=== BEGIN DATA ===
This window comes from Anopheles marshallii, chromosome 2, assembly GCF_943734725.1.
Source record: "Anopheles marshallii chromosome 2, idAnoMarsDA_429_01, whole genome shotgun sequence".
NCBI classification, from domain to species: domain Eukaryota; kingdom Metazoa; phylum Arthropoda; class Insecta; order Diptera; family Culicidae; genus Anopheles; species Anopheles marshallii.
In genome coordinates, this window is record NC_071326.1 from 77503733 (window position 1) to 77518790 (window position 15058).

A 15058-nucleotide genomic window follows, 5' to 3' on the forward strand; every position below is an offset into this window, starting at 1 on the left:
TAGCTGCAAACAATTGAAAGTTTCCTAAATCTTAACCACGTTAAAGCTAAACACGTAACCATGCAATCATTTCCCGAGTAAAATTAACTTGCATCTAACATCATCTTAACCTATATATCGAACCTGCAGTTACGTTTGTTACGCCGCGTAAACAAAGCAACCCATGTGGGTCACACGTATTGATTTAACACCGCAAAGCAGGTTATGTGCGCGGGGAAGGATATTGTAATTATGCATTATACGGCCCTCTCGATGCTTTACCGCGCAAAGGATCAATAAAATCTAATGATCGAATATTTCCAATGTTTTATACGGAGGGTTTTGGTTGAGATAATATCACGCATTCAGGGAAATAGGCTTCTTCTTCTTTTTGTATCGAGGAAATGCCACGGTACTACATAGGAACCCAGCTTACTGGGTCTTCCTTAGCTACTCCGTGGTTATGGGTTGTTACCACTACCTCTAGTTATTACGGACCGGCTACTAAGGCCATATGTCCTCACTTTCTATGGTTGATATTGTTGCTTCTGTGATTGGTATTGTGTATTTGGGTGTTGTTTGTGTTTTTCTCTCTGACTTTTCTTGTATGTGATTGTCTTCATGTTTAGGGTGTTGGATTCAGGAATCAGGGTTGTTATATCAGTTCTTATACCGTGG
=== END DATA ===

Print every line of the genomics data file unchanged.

This window comes from Anopheles marshallii, chromosome 2, assembly GCF_943734725.1.
Source record: "Anopheles marshallii chromosome 2, idAnoMarsDA_429_01, whole genome shotgun sequence".
NCBI classification, from domain to species: domain Eukaryota; kingdom Metazoa; phylum Arthropoda; class Insecta; order Diptera; family Culicidae; genus Anopheles; species Anopheles marshallii.
In genome coordinates, this window is record NC_071326.1 from 77503733 (window position 1) to 77518790 (window position 15058).

A 15058-nucleotide genomic window follows, 5' to 3' on the forward strand; every position below is an offset into this window, starting at 1 on the left:
TAGCTGCAAACAATTGAAAGTTTCCTAAATCTTAACCACGTTAAAGCTAAACACGTAACCATGCAATCATTTCCCGAGTAAAATTAACTTGCATCTAACATCATCTTAACCTATATATCGAACCTGCAGTTACGTTTGTTACGCCGCGTAAACAAAGCAACCCATGTGGGTCACACGTATTGATTTAACACCGCAAAGCAGGTTATGTGCGCGGGGAAGGATATTGTAATTATGCATTATACGGCCCTCTCGATGCTTTACCGCGCAAAGGATCAATAAAATCTAATGATCGAATATTTCCAATGTTTTATACGGAGGGTTTTGGTTGAGATAATATCACGCATTCAGGGAAATAGGCTTCTTCTTCTTTTTGTATCGAGGAAATGCCACGGTACTACATAGGAACCCAGCTTACTGGGTCTTCCTTAGCTACTCCGTGGTTATGGGTTGTTACCACTACCTCTAGTTATTACGGACCGGCTACTAAGGCCATATGTCCTCACTTTCTATGGTTGATATTGTTGCTTCTGTGATTGGTATTGTGTATTTGGGTGTTGTTTGTGTTTTTCTCTCTGACTTTTCTTGTATGTGATTGTCTTCATGTTTAGGGTGTTGGATTCAGGAATCAGGGTTGTTATATCAGTTCTTATACCGTGG